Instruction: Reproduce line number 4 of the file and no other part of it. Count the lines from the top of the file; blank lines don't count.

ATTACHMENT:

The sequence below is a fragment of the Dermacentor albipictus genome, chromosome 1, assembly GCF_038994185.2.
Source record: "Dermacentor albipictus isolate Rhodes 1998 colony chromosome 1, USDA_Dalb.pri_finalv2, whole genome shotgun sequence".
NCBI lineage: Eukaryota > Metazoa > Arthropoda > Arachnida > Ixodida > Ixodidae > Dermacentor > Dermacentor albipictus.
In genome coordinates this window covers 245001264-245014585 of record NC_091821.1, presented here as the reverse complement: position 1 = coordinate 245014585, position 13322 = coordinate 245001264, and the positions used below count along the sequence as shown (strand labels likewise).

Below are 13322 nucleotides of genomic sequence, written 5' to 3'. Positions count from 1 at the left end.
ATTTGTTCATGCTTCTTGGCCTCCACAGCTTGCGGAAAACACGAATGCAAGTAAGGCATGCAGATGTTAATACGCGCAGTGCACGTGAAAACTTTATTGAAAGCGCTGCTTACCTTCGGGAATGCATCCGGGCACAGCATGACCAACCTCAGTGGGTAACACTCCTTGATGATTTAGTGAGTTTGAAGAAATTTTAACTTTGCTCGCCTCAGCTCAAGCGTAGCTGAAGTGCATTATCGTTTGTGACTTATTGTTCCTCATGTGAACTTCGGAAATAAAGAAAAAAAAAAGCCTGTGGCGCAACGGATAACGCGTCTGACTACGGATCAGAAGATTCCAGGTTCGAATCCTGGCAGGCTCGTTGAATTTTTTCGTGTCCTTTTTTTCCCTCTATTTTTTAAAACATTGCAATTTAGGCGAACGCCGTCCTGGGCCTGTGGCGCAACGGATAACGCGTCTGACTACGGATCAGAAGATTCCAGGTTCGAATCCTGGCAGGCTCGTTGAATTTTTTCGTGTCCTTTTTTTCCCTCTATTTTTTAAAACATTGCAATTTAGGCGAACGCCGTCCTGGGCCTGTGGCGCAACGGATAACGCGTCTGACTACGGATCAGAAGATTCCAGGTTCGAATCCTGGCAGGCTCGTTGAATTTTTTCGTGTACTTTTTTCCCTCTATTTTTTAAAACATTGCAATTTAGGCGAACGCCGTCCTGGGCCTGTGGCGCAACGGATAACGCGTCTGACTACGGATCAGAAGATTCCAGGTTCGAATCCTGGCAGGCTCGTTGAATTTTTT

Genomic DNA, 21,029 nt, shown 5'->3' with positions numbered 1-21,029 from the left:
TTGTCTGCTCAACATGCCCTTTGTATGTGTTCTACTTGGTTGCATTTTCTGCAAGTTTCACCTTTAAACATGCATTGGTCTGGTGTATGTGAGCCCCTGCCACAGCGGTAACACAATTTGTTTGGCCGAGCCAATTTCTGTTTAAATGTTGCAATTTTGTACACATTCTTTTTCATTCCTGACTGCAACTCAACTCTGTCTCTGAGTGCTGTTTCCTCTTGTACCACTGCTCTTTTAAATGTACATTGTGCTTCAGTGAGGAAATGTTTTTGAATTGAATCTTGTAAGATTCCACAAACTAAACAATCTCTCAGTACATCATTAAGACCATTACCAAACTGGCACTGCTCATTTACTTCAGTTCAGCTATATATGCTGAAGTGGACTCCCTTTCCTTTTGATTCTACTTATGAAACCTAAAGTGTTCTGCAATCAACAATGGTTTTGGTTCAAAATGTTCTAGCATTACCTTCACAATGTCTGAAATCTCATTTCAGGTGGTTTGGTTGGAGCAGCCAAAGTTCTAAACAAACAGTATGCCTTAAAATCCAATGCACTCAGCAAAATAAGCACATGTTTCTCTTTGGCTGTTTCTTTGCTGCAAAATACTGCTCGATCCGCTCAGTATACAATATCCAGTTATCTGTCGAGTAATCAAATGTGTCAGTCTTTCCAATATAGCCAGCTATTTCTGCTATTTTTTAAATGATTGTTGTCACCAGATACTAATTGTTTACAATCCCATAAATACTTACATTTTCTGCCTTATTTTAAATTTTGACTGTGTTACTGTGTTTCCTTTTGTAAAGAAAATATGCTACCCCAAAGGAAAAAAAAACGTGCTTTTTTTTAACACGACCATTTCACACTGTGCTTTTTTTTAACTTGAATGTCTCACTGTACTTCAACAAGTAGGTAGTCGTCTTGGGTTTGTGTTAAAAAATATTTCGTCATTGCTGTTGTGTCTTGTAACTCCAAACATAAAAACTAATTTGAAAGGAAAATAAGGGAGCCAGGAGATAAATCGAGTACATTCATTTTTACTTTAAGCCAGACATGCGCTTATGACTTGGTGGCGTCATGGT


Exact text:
In genome coordinates this window covers 245001264-245014585 of record NC_091821.1, presented here as the reverse complement: position 1 = coordinate 245014585, position 13322 = coordinate 245001264, and the positions used below count along the sequence as shown (strand labels likewise).